In the last two months, I have attended a great deal of professional development events and it has definitely caused me to rethink my teaching practice. The professional development has had more of a technology in education focus, but on Monday of this past week, I attended a board wide professional development day centered on the Ontario Literacy Class. It is a class for students who have twice failed our provincial standardized literacy test, but who still want to graduate with their diploma. For many of the students in this class, it is their “ticket out” of school and thus, there is a lot riding on this course in Ontario secondary schools.

At the meeting, I was really impressed with my colleagues. Kim, our fearless leader, ( @KimMcGill ) has really been pushing us to think about what learning “looks like” and what our assessments should “look like.” Until this year, I hadn’t thought about learning and teaching as what it should look like, but Kim is helping to change my philosophy of teaching. It makes me think of my teaching as if my students were watching a tv show or movie. If I was to stand back and watch my classroom in motion, what would it look like and what would the actors and actresses being doing? It has really made me stop and conceptualize my classroom as visual rather than linear.

One of my other colleagues, Laurie, ( @laurcrai ) demonstrated some of the best teacher modeling I have seen in my career. She shared a lesson that she had created using Smart Board Notebook Software about how to teach students to express an opinion. She used brainstorming techniques so that the students would think about what an opinion is and how to express it, then followed it up with an interactive lesson where she and the students worked together to write an opinion as a group. What was really special about this activity is that Laurie engaged the students by using a topic relevant to their lives, had the students actively participate in the lesson, worked together as a group to help the class write, then had them go off and work on their own then carried out at least one conference with each student. It was a complete demonstration of the gradual release of responsibility model by Fisher and Frey which was really great to see in action!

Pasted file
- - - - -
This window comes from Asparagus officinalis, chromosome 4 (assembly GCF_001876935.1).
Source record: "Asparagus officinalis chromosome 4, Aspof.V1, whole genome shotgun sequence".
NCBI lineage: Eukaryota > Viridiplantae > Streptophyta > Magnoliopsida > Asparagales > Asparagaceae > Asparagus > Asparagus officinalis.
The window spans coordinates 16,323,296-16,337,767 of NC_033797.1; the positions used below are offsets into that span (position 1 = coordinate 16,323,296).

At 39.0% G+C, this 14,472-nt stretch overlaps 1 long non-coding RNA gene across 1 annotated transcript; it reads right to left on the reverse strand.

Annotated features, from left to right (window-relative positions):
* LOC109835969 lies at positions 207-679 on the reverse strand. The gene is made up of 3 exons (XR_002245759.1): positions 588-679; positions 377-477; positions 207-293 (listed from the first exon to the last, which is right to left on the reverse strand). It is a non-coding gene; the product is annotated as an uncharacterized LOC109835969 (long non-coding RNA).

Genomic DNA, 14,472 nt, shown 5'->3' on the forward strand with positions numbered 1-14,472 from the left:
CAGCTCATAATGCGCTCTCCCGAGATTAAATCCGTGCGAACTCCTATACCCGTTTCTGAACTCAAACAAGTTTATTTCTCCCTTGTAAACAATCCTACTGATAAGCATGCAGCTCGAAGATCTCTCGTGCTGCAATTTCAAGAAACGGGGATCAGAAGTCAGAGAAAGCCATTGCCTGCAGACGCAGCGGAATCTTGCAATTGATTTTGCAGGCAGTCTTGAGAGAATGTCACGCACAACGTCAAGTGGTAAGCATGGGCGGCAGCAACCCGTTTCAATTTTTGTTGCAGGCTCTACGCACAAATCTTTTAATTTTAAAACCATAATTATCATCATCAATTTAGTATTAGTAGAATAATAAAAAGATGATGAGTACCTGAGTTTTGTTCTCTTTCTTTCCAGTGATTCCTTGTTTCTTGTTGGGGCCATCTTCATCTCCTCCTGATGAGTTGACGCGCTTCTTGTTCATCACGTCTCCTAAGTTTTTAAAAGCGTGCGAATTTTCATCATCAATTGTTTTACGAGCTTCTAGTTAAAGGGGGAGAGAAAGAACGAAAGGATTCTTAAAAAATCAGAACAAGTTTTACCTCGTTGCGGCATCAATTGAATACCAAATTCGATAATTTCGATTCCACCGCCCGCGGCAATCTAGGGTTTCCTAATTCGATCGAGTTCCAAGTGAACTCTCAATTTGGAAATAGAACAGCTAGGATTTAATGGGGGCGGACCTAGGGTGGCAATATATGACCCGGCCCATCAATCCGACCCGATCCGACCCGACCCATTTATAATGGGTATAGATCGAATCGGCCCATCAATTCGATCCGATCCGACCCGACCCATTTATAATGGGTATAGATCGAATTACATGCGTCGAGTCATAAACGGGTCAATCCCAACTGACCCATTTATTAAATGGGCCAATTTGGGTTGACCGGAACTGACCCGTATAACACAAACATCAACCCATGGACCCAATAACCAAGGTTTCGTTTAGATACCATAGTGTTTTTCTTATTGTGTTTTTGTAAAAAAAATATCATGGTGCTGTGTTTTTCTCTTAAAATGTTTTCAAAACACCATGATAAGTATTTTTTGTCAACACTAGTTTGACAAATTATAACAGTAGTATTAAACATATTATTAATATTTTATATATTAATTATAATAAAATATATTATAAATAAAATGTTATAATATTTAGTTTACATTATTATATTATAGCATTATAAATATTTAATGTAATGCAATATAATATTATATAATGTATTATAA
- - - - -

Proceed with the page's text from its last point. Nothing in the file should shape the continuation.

The meeting then had me reflect back on my own practice. We were thinking about this model in terms of the OLC class, but what does it look like in my other classes? I then took this thought and applied it to my grade nine English class. I have a very techie group of grade nine students and even though we are doing a novel study right now, we spend almost the whole week in the computer lab. One of the tasks we have traditionally employed for this unit is a journal writing component. The students are to think like one of the characters in the novel and write journal entries as if they were that character or write a response to the character. Using the concept of teacher modeling and the gradual release of responsibility as motivation, I have been creating my own exemplars for the students. Also, instead of having my students “journal,” I gave it a 21st century spin and we are blogging. I also wanted the students to incorporate media by embedding or hyper-linking and modeled that in my exemplar. Finally, we have been discussing meaningful feedback as well, and so as a group, we criticized and praised my initial draft so the feedback you will see as comments on my exemplar have actually come from my students. You can view the exemplar here.

Since this is an on-going, evolving and reflective experience for me as a teacher, I would love any comments, suggestions, opinions, etc. Thanks!

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